Prerequisite courses: Operating Systems I, Concurrent Systems and Applications (given concurrently)
This course is a prerequisite for Advanced Systems Topics (Part II), Distributed Systems (Part II).
This course hopes to impart a detailed understanding of the algorithms
and techniques used within operating systems. It aims to consolidate
and build upon the knowledge learnt in earlier courses, and to
encourage students to develop an appreciation for the trade-offs
involved in designing and implementing an operating system.
Recap: OS functions & structures. Thread
package architectures (user, kernel, combined).
Scheduling for multiprocessors. [1 lecture]
Requirements. Subjects and objects. Design principles. Authentication
schemes. Access matrix: ACLs and capabilities. Combined scheme.
Covert channels. [1 lecture]
At the end of the course students should be able to
write a simple program which implements any simple disk
define the ``working set'' of a process
sketch the design of a log-structured file system
describe the advantages/disadvantages of the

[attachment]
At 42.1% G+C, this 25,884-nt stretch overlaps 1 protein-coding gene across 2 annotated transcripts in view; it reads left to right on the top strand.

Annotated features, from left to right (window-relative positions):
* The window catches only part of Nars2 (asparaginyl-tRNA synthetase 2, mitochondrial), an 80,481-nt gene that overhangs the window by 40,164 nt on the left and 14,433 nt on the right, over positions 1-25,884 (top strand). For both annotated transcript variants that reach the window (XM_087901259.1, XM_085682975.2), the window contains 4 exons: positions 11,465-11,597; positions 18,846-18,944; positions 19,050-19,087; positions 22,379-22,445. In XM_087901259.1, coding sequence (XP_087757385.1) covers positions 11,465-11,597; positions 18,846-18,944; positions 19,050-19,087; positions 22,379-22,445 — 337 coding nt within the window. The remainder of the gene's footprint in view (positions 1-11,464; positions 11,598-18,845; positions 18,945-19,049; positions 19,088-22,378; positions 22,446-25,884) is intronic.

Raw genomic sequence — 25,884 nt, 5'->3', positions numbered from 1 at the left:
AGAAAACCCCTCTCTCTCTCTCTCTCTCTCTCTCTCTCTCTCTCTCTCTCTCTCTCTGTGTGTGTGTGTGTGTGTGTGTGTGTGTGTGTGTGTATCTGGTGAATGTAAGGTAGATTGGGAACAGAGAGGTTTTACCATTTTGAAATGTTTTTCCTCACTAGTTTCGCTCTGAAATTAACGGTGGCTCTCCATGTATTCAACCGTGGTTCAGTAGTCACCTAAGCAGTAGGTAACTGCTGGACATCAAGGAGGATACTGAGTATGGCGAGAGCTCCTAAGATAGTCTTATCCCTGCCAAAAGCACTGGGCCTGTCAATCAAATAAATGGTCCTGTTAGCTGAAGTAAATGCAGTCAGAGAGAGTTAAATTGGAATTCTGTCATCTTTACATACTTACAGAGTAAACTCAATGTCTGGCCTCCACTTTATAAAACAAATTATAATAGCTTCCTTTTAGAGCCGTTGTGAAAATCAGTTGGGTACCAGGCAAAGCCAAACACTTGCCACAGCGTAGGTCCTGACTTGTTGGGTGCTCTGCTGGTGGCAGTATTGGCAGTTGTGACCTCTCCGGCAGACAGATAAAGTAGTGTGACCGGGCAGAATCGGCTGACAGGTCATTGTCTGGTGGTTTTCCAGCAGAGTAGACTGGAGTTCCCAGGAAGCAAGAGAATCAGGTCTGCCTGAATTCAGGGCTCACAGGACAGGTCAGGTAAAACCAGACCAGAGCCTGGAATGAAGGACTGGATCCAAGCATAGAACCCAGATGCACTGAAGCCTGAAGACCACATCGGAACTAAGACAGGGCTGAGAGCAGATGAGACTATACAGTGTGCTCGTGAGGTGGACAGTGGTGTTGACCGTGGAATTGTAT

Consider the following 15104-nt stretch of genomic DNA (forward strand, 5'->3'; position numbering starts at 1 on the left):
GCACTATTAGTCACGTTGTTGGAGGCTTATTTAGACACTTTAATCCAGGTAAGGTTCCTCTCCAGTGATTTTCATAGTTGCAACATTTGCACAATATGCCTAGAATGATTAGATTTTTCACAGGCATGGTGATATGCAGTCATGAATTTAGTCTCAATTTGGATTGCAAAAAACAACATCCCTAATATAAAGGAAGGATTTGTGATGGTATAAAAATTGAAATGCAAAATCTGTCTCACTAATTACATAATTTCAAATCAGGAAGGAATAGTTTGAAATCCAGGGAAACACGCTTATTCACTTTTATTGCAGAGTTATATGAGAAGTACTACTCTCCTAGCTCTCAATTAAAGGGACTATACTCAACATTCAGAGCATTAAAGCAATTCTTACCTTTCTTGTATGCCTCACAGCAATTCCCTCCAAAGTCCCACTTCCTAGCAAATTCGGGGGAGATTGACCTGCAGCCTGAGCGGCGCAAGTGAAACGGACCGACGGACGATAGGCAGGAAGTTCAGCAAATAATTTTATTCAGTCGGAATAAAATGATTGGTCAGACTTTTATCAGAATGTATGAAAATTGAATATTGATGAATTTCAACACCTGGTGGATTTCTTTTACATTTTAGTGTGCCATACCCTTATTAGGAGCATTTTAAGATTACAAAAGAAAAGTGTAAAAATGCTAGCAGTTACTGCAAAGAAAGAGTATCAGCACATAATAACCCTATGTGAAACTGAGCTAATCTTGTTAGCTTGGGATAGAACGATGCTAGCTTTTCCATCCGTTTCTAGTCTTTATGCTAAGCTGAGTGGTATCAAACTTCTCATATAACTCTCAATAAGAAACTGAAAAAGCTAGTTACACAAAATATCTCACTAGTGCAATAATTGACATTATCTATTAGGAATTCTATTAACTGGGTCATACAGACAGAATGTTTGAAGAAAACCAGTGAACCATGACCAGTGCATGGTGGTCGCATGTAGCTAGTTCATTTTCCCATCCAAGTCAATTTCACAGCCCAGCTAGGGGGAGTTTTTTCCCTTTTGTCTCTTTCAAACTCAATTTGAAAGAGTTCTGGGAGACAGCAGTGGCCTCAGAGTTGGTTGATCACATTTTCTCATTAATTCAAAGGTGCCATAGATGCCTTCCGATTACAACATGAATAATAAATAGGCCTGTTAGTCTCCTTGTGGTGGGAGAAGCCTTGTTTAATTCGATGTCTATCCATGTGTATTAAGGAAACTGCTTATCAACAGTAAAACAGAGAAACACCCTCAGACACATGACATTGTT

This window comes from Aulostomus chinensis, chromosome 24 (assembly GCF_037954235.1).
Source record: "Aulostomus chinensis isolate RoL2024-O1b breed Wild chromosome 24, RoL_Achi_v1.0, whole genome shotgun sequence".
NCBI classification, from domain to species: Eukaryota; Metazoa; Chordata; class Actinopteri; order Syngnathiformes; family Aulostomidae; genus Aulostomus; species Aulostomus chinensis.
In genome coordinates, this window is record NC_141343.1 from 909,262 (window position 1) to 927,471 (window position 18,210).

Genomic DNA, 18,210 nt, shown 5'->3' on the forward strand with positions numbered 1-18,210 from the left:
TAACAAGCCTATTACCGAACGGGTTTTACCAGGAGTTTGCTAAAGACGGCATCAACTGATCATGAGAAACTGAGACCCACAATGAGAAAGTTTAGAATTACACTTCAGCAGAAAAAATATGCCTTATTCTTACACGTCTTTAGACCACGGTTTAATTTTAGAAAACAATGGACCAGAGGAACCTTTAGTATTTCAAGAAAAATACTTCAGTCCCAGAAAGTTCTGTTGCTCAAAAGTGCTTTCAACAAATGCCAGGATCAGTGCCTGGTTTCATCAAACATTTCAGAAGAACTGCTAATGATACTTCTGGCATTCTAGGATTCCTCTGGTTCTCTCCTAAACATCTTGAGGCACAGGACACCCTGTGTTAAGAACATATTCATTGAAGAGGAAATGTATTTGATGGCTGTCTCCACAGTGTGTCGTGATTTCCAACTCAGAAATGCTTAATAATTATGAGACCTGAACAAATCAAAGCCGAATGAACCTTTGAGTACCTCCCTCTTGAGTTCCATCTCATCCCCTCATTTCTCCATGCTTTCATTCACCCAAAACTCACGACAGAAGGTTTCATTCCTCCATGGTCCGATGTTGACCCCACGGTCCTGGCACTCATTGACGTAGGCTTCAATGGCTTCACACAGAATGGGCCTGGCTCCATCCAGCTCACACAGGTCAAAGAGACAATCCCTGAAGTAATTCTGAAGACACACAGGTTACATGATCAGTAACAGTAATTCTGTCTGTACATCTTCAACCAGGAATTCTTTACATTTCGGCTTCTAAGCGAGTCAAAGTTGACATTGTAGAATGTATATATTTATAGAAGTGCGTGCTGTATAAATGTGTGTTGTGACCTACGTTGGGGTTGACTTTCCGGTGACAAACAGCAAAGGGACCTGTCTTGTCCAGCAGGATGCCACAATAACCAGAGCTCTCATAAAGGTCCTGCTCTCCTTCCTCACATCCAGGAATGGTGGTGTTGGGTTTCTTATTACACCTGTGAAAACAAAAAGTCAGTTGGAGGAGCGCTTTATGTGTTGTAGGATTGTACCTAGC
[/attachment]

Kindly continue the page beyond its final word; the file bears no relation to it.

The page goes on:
various page-replacement strategies
understand the differences between ACLs and capabilities
* Bacon, J. & Harris, T. (2003). Operating systems (3rd ed.). Addison-Wesley.
Silberschatz, A., Peterson, J.L. & Galvin, P.C. (1998). Operating systems concepts. Addison-Wesley (5th ed.).
Tanenbaum, A.S. (2001). Modern operating systems. Prentice-Hall (2nd ed.).
Leffler, S. (1989). The design and implementation of the 4.3BSD Unix operating system. Addison-Wesley.
Solomon, D. & Russinovich, M. (2000). Inside Windows 2000. Microsoft Press (3rd ed.).
Singhal, M. & Shivaratri, N. (1994). Advanced concepts in operating systems: distributed, database, and multiprocessor operating systems. McGraw-Hill.